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Casual Conversion

The Fair Work Act 2009 was updated on 26th March 2021 to reflect new workplace rights and obligations for casual employees. One of the main changes to the Act was the requirement for employers to provide their casual staff with a Casual Employment Information Statement. The statement brings to light several aspects of casual employment centered around “casual conversion”. So what is casual conversion and how will affect employers in Australia?

Casual conversion is when a casual employee moves to permanent part-time or full-time employment. The recent changes to the Fair Work Act enforce new casual conversion rules for employers. Some rules affect large employers, while others affect small employers (those with 15 or fewer employees). 

If you are a large employer, you must offer your casual employee the opportunity to move to permanent positions when/if s/he:

  • has worked for you for 12 months
  • has worked a regular pattern of hours for at least the previous 6 months
  • could continue to work the same hours (or more hours) as a part or full-time employee without too much disruption to himself or the workplace

You do not have to offer casual conversion if you have reasonable grounds to do so. These may include the following:

  • the employee’s position will cease within 12 months
  • the employee’s hours will be significantly reduced
  • the times and/or the days the work is to be performed will be significantly changed and those changes cannot be accommodated by the employee’s availability to work
  • making the offer would not comply with a State or Territory law

Please note, however, even if you have decided not to offer casual conversion to your staff initially, this does not mean that they cannot apply for it at a later date.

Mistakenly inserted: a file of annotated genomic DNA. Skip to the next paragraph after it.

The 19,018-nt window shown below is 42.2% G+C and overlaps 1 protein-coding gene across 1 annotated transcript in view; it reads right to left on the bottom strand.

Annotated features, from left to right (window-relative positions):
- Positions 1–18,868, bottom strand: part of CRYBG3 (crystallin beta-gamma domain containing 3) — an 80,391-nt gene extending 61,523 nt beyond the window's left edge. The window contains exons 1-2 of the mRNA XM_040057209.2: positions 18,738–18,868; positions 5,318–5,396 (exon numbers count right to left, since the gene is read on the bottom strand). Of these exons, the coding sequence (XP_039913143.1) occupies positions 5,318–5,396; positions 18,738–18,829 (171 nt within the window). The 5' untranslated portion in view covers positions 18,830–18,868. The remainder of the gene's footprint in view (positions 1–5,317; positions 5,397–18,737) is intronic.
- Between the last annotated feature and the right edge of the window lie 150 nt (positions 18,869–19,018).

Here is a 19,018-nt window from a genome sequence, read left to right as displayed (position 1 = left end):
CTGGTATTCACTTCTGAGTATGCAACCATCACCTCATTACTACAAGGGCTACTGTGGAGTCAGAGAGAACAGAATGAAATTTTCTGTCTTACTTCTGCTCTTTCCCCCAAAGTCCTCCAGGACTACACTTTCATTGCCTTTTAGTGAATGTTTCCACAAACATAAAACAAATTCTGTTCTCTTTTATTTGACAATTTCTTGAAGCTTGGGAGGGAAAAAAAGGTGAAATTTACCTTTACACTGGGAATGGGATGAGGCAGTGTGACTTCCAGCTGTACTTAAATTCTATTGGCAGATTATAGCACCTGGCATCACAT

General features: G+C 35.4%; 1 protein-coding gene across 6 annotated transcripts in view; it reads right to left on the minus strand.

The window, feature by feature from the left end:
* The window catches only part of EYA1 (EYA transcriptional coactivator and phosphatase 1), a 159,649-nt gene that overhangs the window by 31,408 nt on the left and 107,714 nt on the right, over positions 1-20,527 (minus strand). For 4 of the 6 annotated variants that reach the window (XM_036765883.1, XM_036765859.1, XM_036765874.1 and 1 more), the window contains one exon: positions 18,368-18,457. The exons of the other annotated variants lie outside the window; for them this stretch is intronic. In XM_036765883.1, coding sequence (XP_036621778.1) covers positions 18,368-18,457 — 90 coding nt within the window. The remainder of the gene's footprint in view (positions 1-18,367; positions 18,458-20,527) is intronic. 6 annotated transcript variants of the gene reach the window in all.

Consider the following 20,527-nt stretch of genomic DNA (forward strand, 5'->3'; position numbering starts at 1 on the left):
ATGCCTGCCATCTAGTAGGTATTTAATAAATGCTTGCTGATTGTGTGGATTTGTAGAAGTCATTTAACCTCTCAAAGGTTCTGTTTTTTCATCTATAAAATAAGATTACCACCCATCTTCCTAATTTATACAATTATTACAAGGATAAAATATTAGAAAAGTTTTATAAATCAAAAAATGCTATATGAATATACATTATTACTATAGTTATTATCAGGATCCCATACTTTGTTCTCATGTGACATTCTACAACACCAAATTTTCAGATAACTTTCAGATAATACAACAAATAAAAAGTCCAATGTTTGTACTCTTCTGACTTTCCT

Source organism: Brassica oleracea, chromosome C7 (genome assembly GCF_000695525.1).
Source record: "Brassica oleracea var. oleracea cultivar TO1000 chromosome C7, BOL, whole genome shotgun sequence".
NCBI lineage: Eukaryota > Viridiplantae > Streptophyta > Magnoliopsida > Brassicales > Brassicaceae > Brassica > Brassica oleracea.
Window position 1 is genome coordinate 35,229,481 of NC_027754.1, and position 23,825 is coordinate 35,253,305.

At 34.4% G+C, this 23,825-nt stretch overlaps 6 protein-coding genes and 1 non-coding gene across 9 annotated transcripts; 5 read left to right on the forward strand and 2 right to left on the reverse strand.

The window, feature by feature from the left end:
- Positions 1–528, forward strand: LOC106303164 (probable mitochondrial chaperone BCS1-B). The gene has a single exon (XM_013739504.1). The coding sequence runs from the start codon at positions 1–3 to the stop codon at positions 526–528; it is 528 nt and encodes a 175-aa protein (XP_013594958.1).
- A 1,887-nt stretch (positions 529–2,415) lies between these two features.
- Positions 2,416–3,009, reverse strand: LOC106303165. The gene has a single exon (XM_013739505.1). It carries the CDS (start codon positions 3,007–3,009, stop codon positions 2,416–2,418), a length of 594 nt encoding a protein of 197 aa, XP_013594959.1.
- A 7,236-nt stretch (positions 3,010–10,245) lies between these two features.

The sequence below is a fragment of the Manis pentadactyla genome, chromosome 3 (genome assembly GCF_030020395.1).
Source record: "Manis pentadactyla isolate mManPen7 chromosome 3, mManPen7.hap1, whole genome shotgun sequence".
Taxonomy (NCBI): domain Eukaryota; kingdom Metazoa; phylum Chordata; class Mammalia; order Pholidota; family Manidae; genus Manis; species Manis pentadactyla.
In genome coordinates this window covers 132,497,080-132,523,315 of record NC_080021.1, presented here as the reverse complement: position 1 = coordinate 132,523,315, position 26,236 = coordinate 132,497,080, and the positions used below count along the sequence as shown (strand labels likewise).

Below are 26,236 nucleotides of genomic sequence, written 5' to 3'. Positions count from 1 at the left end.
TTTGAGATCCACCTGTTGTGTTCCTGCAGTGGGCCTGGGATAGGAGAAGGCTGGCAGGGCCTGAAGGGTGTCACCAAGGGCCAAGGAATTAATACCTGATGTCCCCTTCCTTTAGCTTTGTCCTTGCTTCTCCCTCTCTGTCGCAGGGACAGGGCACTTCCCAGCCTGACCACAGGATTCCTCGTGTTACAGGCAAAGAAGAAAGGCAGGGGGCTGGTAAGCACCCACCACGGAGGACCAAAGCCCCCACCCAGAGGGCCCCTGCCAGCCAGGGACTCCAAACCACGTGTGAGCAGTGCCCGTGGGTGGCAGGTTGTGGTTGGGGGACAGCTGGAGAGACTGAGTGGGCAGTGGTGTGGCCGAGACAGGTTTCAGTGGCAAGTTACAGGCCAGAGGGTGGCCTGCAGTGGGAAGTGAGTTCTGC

If you are a small employer, you are less likely to be affected by these new casual conversion rules. However, please note that this does not stop your casual employee from requesting conversion. If this occurs, you must act accordingly and attempt to accommodate the employee’s wishes.

If the employer decides not to make an offer for casual conversion, he must do so in writing as per the Fair Work website. However, I would say that it is best practice to ensure that all communication with your employees about changes to their employment, is in writing. So, if you are going to make an offer for conversion or decline an offer, always put this in writing and file the document with the employee’s records.

If you need further information about casual conversion, please visit the Fair Work website.

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The difference between full time, part time, casual and temporary employees

Employing staff can be a minefield even for the best of us! One of the confusing aspects can be understanding the difference between employment statuses and what each one can mean for your employees. Today’s blog will hopefully shine some light on the topic.